Chinese Professor Ad Highlights Cause of America's Decline

Citizens Against Government Waste is running a powerful new one minute ad on how bad economic policies in Washington can change the balance of power in the world to the benefit of foreign rivals. The "Chinese professor" ad is set in the year 2030 and can be viewed at either the GAGW site or on YouTube. The professor is lecturing his large class on "why do great nations fail?" Throughout history the cause of decline has been the running up of large deficits through reckless spending. In the case of the United States, the professor notes, "we owned most of their debt and now they work for us." The students then join with the professor in laughing at the foolish Americans.

 

There are some problems with the details if not with the overall validity of the argument. The Chinese scholar criticizes Washington for resorting to "so called stimulus spending" to fight the recession. But Beijing used a $586 billion stimulus package which, relative to the size of the Chinese economy, was larger than the U.S. effort.  It was targeted on infrastructure programs and was meant to use government demand to replace reduced exports. China weathered the storm rather well and economic growth is running at 9.6 percent this year. Beijing's execution of its recovery program has been much more effective than that of the Obama administration.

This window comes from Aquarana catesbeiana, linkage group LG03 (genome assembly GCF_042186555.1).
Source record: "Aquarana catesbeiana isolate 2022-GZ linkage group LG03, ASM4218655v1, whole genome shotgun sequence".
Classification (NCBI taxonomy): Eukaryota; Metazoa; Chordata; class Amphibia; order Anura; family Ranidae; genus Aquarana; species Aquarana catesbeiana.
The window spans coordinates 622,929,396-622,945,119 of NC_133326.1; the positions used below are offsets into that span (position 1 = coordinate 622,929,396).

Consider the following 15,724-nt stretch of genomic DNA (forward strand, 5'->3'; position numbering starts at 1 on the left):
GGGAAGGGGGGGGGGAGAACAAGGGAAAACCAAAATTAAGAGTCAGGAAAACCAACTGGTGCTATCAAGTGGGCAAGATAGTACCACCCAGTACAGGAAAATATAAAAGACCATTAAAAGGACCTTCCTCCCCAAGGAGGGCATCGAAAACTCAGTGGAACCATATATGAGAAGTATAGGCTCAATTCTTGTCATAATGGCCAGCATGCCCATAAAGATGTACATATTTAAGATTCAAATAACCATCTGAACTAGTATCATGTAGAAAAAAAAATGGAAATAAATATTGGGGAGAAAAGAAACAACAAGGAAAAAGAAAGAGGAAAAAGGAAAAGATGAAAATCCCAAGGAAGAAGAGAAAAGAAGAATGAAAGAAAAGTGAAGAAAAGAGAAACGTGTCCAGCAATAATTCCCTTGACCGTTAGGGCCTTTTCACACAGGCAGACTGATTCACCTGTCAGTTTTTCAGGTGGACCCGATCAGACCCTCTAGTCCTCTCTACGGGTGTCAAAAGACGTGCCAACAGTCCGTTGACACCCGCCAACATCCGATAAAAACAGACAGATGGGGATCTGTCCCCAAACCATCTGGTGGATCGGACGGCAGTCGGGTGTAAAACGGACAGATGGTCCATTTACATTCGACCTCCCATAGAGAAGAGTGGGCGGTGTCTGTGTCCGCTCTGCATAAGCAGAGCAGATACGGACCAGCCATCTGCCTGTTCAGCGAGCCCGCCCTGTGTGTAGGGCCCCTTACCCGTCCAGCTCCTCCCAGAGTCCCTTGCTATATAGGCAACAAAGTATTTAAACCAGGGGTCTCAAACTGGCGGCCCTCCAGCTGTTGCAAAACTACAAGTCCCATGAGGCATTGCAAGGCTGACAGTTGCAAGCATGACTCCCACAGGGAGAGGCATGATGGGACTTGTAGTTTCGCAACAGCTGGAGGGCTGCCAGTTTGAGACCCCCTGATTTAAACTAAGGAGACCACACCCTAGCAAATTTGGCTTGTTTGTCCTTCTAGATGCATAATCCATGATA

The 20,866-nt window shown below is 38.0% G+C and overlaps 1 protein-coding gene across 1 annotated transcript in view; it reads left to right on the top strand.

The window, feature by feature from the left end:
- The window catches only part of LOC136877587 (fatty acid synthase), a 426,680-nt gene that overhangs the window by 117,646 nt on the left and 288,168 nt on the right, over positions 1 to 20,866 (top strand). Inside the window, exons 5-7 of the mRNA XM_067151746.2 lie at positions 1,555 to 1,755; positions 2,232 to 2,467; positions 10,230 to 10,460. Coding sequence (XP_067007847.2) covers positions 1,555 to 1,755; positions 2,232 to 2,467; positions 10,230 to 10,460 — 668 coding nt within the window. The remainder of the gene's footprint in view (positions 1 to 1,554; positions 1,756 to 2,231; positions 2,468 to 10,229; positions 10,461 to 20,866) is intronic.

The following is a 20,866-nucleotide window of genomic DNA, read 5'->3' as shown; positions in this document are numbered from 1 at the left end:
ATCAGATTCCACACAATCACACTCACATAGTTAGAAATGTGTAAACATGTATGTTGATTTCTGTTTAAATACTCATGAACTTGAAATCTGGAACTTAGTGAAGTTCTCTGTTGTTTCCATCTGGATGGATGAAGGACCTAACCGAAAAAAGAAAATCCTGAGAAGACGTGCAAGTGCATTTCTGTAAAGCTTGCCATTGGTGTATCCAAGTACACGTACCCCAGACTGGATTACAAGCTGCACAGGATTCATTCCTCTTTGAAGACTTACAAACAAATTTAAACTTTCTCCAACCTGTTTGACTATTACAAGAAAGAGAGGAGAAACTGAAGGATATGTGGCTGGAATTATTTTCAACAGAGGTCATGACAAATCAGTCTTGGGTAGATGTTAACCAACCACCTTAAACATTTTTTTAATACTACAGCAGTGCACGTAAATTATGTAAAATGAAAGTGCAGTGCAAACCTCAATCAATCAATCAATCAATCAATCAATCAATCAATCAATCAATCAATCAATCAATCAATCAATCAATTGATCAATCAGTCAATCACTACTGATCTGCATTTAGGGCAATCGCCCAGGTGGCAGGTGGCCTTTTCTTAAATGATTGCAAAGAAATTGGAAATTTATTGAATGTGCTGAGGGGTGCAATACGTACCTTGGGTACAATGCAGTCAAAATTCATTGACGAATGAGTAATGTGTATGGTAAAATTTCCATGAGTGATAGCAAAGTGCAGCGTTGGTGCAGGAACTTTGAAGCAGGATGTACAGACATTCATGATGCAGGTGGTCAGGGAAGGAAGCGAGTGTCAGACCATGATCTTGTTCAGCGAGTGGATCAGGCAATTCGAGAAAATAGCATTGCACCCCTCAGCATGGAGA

The professor also lists the "government takeover of private industries" as a mistake. Yet, the Chinese economy is dominated by state owned enterprises. Indeed, the advantage China has had over the U.S. during this economic downturn is that its state-run banking system did not collapse, but kept to its conservative role as a provider of capital to business firms rather than become a center for speculation. It just doesn't fit for a Chinese professor speaking in front of a giant portrait of Mao Zedong to sound like a libertarian.

 

The CAGW makes an effective case on the leading issues of this year's Congressional election. The only real drawback is that it does not go far enough. Where did China get the money to buy up America's debt? The answer is in the other U.S. deficit, the one in international trade. American consumers have sent Beijing over $1.6 trillion during the last decade, money used to fuel Chinese industrial and military expansion, and to give it enormous currency reserves that can be used to buy up assets around the world. Even at low interest rates, buying U.S. bonds adds to China's trade profits. Meanwhile, consumers who buy "cheap" Chinese goods find in the long run that buying on credit can be very expensive.

 

The November election will turn on the issue of budget deficits, but the new Congress will have to deal with the trade deficit if the U.S. economy is to recover in any acceptable time frame. By stressing the balance of power aspects of economic policy and the international transfer of wealth between the U.S. and China, the CAGW ad helps set the stage for changes on both deficit fronts.